Many members and veterans of the Australian Defence Forces have tattoos, and while their reasons for getting tattooed are as varied as the people themselves, self-expression and belonging play a part.
They also share a common purpose in getting inked: to remember.
The Australian War Memorial (AWM) in Canberra last week launched a multimedia exhibition which tells the stories of modern veterans and their families, who through their tattoos commemorate the people, events and experiences that have shaped their lives.
Running until January 2021, Ink in the Lines features more than 70 portraits and details the experiences of 21 Australian servicemen and servicewomen.
Throughout 2019, photographic curator Stephanie Boyle, photographer Bob McKendry and videographer Stephen Toaldo set out to capture their personal stories.
The son of Venetian migrants, Toaldo worked in television for decades before becoming the AWM’s multimedia production manager three years ago.
Ink in the Lines took Toaldo and his colleagues all over the country and into the homes of veterans and their families to give them an insight into intensely private experiences that many had never shared before.
“We were honoured to hear their stories,” Toaldo said.
“There were lots of tears as well as laughs and it was often cathartic for them.
“One man was telling his story and his family were behind me in tears because they’d never heard any of it before.”
Whether it’s a small inscription on one’s foot or a full body of ink, there’s a deeper meaning behind the tattoos of military personnel, which extends far beyond a fashion statement.
Military men and women can be profoundly affected by their experiences of deployment, including: personal joys, such as the friendships that form in teams and units; hardship, such as separation from home; or tragic loss, such as the death of a friend.
Many turn to tattoos to process and embody these experiences and emotions.
One of the most poignant stories Toaldo heard was that of Adam, a veteran who has many tattoos to signify his military experience, including one on his chest in honour of his friend David “Poppy” Pearce.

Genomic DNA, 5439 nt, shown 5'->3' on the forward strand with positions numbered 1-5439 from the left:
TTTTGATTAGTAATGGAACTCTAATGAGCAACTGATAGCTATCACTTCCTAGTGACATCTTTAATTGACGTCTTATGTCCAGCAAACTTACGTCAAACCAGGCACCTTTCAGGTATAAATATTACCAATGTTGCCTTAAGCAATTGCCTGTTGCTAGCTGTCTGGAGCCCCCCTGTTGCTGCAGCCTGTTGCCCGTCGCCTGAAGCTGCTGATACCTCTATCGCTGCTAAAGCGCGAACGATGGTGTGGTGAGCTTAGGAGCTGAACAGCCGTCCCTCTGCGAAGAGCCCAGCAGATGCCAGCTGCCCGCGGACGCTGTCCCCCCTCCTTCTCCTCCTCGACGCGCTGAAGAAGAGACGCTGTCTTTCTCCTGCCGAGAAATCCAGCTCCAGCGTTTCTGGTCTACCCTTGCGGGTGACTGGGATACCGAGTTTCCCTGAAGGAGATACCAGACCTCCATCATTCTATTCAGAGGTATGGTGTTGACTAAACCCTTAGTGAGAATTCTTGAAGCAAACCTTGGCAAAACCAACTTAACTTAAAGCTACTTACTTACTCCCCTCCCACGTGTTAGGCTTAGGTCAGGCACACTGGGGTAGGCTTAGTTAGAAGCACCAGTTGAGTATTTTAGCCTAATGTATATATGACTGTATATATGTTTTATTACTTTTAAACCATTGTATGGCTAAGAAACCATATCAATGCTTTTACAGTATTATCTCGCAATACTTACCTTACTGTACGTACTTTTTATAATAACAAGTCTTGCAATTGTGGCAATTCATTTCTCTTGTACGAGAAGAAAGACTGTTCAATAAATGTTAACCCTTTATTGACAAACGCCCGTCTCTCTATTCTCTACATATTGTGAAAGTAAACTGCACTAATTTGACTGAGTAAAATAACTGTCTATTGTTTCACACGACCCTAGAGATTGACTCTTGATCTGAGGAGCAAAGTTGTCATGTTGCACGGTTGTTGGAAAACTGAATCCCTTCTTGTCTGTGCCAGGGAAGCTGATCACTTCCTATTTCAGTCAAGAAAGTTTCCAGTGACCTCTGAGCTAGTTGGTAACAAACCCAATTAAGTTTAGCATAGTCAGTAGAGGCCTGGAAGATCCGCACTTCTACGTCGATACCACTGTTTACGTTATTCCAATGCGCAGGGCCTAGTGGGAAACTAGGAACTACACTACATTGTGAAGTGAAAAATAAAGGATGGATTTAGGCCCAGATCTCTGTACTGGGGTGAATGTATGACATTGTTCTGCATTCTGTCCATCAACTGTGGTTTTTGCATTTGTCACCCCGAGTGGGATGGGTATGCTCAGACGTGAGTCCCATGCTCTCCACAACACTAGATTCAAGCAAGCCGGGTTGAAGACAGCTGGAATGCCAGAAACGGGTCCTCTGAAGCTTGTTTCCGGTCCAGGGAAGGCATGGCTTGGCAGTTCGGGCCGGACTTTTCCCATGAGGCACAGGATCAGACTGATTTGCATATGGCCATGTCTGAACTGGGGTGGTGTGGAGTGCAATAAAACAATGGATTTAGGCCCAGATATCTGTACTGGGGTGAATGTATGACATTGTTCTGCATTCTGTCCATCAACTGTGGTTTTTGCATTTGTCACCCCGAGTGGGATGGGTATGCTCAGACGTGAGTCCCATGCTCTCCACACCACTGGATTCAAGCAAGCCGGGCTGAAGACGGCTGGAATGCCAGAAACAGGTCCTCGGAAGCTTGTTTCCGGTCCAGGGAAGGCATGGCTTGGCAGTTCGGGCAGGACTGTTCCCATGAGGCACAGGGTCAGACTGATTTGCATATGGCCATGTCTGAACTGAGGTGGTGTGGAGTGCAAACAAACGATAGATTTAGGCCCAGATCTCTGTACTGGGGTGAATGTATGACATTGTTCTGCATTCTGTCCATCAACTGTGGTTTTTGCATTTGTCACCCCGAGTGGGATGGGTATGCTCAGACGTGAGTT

Poppy was killed by an IED blast in Afghanistan in 2007.
Adam and Poppy had deployed to the Solomon Islands together, and Adam helped Poppy to go from reservist to full time in the army.
“Adam sent Poppy a message telling him to be safe; unfortunately, Poppy never got the message,” Toaldo said as he choked up.
“Like a lot of veterans, tattoos are therapy for Adam.
“It can be very painful at times, but Adam says he’s here to tell you it hurts and some of his friends haven’t been so fortunate.”
Adam has a tattoo on his chest in honour of his friend David “Poppy” Pearce. (Photo: Bob McKendry/AWM2019.289.504)
Another veteran Toaldo and his team spoke with had deployed to Somalia when he was just 19 years old, as part of the 1992 – 1995 operation to provide relief from civil war and famine.
“He’d never even heard of the place,” Toaldo said.
“He got to Somalia and he’d never seen a dead body in his life.
“Within minutes of getting off the boat, he saw hundreds of bodies.
“He certainly didn’t sleep that night, or the next few nights.”
The exhibition is divided into four COVID-safe sections that explore the themes of: identity and belonging; mateship and family; loss, grief, anger and commemoration; and, lastly, healing.
Due to the coronavirus pandemic and travel restrictions, the AWM has provided access to Ink in the Lines online, as well as a range of information and content related to the exhibition, including images, articles, podcasts and vodcasts.
The AWM hopes to eventually tour the exhibition nationally, and is still welcoming stories and photos that will be compiled for the purposes of an archive.
Toaldo said the exhibition and project at large is “all about understanding and remembering”.
“These people are everyday people who have done extraordinary things in their lives,” he added.
“I think Australians sometimes forget the value of people who serve.”
The exhibition is not only for the general public, but for those behind the stories themselves.
“Some of the people involved who have suffered and still suffer from PTSD and haven’t left their homes for quite a long time have now said they want to come and see the exhibition,” Toaldo concluded.
“The response still brings a tear to our eyes.”
For more information on the Ink in the Lines exhibition or to view related, articles, podcasts and vodcasts, visit the Australian War Memorial’s website.